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Morrie Ryskind
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Playwright
    (October 20, 1895-August 24, 1985)
    Born in New York CIty, New York
    Playwright and screenwriter
    Frequently collaborated with George S. Kaufman and George and Ira Gershwin
    Plays include 'Animal Crackers' (1929), 'Strike Up The Band' (1930), 'Of Thee I Sing' (1931), 'Let Them Eat Cake' (1933) and 'Louisiana Purchase' (1941)
    Screenwriter for 'The Coconuts' (1929), 'Animal Crackers' (1930), 'A Night at the Opera' (1935), 'My Man Godfrey' (1936), 'Stage Door' (1937), 'His Girl Friday' (1940), 'Penny Serenade' (1941) and 'It's in the Bag' (1945)
    He was expelled from Columbia six weeks before graduation after he called university president Nicholas Murray Butler 'Czar Nicholas' in the campus humor magazine.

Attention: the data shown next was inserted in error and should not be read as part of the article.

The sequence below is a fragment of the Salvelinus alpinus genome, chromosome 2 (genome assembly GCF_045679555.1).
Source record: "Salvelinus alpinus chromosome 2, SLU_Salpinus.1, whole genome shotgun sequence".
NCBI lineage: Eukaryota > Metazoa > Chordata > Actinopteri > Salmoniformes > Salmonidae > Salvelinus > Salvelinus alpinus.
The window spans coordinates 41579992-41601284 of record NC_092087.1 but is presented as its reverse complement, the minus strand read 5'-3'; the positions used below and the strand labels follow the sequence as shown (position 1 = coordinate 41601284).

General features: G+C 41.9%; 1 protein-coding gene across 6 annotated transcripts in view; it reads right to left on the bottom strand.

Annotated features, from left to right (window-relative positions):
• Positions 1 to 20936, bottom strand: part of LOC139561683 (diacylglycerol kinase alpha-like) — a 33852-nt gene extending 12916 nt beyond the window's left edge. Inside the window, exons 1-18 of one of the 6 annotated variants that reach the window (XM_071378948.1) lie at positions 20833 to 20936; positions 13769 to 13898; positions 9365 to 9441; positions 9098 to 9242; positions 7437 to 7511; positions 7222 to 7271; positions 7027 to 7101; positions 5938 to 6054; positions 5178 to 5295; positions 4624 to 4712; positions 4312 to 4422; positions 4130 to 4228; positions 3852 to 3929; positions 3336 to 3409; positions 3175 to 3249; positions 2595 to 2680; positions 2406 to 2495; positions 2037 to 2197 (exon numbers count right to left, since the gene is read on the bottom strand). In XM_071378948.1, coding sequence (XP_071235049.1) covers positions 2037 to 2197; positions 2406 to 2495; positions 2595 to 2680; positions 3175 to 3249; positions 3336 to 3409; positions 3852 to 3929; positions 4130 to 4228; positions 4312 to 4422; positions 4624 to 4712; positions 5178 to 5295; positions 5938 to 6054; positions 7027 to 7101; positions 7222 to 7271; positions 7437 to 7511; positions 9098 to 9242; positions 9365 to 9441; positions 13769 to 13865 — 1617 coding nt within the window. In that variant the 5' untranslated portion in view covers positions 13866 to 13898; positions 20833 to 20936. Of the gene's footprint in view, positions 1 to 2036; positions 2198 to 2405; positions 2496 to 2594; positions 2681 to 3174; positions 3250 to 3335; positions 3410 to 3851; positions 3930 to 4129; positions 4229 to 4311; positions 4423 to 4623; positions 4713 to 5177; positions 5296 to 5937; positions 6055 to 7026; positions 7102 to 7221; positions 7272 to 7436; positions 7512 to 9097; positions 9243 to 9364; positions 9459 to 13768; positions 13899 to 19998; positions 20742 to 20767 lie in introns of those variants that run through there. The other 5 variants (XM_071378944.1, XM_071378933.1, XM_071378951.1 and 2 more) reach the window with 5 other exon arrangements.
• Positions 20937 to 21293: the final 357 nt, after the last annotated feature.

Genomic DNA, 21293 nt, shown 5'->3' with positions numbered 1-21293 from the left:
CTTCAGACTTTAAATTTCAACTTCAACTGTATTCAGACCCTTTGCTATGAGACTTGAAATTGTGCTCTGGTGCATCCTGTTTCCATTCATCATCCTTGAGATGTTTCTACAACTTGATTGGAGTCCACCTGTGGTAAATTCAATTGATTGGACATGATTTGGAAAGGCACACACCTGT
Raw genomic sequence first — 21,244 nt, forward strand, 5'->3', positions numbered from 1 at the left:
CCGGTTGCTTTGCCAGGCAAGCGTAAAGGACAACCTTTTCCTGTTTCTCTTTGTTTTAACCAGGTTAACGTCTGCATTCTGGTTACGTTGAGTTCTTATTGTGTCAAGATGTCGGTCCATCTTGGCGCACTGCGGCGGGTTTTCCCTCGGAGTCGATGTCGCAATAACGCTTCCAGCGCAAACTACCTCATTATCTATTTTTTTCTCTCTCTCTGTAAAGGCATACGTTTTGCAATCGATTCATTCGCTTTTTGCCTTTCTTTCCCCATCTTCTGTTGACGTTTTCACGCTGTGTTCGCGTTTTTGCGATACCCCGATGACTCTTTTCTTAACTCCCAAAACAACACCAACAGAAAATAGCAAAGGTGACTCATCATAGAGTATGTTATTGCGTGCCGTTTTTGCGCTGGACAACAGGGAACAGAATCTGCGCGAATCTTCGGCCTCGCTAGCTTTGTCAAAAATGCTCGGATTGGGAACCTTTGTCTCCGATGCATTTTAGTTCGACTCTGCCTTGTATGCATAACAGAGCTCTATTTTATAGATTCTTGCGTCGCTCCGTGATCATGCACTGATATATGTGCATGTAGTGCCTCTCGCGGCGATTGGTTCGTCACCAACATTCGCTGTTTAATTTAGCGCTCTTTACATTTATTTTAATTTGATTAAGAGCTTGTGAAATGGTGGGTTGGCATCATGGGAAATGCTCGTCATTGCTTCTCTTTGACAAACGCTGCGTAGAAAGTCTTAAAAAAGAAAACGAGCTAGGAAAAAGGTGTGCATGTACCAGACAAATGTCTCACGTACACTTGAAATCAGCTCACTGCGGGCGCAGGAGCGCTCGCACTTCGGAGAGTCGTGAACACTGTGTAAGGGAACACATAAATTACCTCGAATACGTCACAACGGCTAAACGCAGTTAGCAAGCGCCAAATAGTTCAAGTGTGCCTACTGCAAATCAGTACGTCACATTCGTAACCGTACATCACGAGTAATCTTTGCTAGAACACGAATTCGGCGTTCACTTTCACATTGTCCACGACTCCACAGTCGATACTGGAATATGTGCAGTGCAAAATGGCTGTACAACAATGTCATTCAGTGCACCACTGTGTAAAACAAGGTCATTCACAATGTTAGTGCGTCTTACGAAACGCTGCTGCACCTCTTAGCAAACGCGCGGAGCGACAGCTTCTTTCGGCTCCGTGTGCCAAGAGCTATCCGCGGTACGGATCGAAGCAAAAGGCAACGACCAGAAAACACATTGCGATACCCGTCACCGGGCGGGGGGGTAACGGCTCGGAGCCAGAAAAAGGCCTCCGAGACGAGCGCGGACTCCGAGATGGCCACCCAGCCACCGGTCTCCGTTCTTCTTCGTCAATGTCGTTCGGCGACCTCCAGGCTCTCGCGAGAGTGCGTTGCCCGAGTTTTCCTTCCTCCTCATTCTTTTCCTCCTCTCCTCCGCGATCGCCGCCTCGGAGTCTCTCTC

He went from being a member of the Socialist Party of American to joining the far-right John Birch Society.
    He appeared before the House Un-American Activities Committee as a 'friendly witness.'
    He won the Pulitzer Prize for Drama for 'Of Thee I Sing' -- and received the Prize from the same Nicholas Murray Butler who had expelled him from Columbia.
    He was twice nominated for Oscars, for the scripts for 'My Man Godfrey' and 'Stage Door.'
    He wrote one of Groucho Marx's best-known quips, 'One morning I shot an elephant in my pajamas. How he got in my pajamas, I'll never know.'
    He left the Birchers over their loopier claims of FDR, Truman, and Eisenhower being Soviet agents.
    He raised the money that let William F. Buckley launch the magazine 'National Review.'
    He was married to Mary House for 55 years.

Credit: C. Fishel


    For 2019, as of last week, Out of 2 Votes: 50.0% Annoying
 
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